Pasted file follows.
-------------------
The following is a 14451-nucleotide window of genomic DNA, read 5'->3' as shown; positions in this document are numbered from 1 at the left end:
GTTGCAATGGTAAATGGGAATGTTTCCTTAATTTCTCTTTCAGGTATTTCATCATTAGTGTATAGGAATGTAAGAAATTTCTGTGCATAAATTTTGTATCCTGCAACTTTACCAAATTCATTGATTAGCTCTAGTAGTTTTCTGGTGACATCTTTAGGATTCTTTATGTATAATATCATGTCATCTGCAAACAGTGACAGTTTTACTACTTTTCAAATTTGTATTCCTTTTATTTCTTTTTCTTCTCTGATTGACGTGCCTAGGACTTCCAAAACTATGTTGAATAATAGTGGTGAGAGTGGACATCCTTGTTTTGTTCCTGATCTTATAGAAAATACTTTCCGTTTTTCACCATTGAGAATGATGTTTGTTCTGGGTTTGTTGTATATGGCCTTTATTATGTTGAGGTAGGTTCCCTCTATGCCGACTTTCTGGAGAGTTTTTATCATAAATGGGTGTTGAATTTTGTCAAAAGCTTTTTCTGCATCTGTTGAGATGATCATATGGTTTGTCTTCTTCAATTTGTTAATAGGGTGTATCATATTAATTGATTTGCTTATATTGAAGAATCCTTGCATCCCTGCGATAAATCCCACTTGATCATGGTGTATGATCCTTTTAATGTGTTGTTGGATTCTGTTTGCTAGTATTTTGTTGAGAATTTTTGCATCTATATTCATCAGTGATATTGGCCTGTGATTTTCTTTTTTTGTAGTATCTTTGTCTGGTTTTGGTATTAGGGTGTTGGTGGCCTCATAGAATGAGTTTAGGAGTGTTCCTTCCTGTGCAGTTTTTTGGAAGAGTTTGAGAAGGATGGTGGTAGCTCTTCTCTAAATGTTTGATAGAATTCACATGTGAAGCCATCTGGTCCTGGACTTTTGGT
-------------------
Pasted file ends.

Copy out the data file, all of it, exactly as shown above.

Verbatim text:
The following is a 14451-nucleotide window of genomic DNA, read 5'->3' as shown; positions in this document are numbered from 1 at the left end:
GTTGCAATGGTAAATGGGAATGTTTCCTTAATTTCTCTTTCAGGTATTTCATCATTAGTGTATAGGAATGTAAGAAATTTCTGTGCATAAATTTTGTATCCTGCAACTTTACCAAATTCATTGATTAGCTCTAGTAGTTTTCTGGTGACATCTTTAGGATTCTTTATGTATAATATCATGTCATCTGCAAACAGTGACAGTTTTACTACTTTTCAAATTTGTATTCCTTTTATTTCTTTTTCTTCTCTGATTGACGTGCCTAGGACTTCCAAAACTATGTTGAATAATAGTGGTGAGAGTGGACATCCTTGTTTTGTTCCTGATCTTATAGAAAATACTTTCCGTTTTTCACCATTGAGAATGATGTTTGTTCTGGGTTTGTTGTATATGGCCTTTATTATGTTGAGGTAGGTTCCCTCTATGCCGACTTTCTGGAGAGTTTTTATCATAAATGGGTGTTGAATTTTGTCAAAAGCTTTTTCTGCATCTGTTGAGATGATCATATGGTTTGTCTTCTTCAATTTGTTAATAGGGTGTATCATATTAATTGATTTGCTTATATTGAAGAATCCTTGCATCCCTGCGATAAATCCCACTTGATCATGGTGTATGATCCTTTTAATGTGTTGTTGGATTCTGTTTGCTAGTATTTTGTTGAGAATTTTTGCATCTATATTCATCAGTGATATTGGCCTGTGATTTTCTTTTTTTGTAGTATCTTTGTCTGGTTTTGGTATTAGGGTGTTGGTGGCCTCATAGAATGAGTTTAGGAGTGTTCCTTCCTGTGCAGTTTTTTGGAAGAGTTTGAGAAGGATGGTGGTAGCTCTTCTCTAAATGTTTGATAGAATTCACATGTGAAGCCATCTGGTCCTGGACTTTTGGT